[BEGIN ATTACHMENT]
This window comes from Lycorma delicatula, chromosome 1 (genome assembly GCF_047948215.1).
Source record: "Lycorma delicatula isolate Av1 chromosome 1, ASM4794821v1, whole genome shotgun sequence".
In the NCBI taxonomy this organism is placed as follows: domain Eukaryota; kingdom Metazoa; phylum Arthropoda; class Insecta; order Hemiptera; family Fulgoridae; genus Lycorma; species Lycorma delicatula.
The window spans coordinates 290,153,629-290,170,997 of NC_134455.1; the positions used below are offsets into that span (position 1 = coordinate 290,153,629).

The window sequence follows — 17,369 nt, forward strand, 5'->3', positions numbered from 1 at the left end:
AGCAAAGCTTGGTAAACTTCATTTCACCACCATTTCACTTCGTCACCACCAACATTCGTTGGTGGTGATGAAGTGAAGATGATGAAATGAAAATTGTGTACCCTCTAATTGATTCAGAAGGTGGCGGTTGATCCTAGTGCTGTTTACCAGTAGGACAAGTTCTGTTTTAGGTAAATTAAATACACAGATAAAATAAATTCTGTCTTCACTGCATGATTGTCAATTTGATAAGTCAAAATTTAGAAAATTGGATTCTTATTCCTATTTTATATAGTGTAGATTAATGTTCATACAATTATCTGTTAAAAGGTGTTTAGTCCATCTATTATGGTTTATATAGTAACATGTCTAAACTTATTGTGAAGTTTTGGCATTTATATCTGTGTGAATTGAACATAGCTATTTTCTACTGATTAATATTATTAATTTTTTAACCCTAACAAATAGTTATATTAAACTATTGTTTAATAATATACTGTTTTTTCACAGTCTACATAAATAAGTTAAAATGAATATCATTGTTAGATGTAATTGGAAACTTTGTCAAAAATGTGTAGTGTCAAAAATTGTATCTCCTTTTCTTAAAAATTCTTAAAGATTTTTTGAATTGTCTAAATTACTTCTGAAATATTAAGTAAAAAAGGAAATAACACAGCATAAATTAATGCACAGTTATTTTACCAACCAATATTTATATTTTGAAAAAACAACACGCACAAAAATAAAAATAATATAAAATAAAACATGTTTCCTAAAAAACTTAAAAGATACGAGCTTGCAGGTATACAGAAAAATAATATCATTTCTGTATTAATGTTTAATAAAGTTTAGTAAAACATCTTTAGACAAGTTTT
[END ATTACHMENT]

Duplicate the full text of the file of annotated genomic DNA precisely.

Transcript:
This window comes from Lycorma delicatula, chromosome 1 (genome assembly GCF_047948215.1).
Source record: "Lycorma delicatula isolate Av1 chromosome 1, ASM4794821v1, whole genome shotgun sequence".
In the NCBI taxonomy this organism is placed as follows: domain Eukaryota; kingdom Metazoa; phylum Arthropoda; class Insecta; order Hemiptera; family Fulgoridae; genus Lycorma; species Lycorma delicatula.
The window spans coordinates 290,153,629-290,170,997 of NC_134455.1; the positions used below are offsets into that span (position 1 = coordinate 290,153,629).

The window sequence follows — 17,369 nt, forward strand, 5'->3', positions numbered from 1 at the left end:
AGCAAAGCTTGGTAAACTTCATTTCACCACCATTTCACTTCGTCACCACCAACATTCGTTGGTGGTGATGAAGTGAAGATGATGAAATGAAAATTGTGTACCCTCTAATTGATTCAGAAGGTGGCGGTTGATCCTAGTGCTGTTTACCAGTAGGACAAGTTCTGTTTTAGGTAAATTAAATACACAGATAAAATAAATTCTGTCTTCACTGCATGATTGTCAATTTGATAAGTCAAAATTTAGAAAATTGGATTCTTATTCCTATTTTATATAGTGTAGATTAATGTTCATACAATTATCTGTTAAAAGGTGTTTAGTCCATCTATTATGGTTTATATAGTAACATGTCTAAACTTATTGTGAAGTTTTGGCATTTATATCTGTGTGAATTGAACATAGCTATTTTCTACTGATTAATATTATTAATTTTTTAACCCTAACAAATAGTTATATTAAACTATTGTTTAATAATATACTGTTTTTTCACAGTCTACATAAATAAGTTAAAATGAATATCATTGTTAGATGTAATTGGAAACTTTGTCAAAAATGTGTAGTGTCAAAAATTGTATCTCCTTTTCTTAAAAATTCTTAAAGATTTTTTGAATTGTCTAAATTACTTCTGAAATATTAAGTAAAAAAGGAAATAACACAGCATAAATTAATGCACAGTTATTTTACCAACCAATATTTATATTTTGAAAAAACAACACGCACAAAAATAAAAATAATATAAAATAAAACATGTTTCCTAAAAAACTTAAAAGATACGAGCTTGCAGGTATACAGAAAAATAATATCATTTCTGTATTAATGTTTAATAAAGTTTAGTAAAACATCTTTAGACAAGTTTT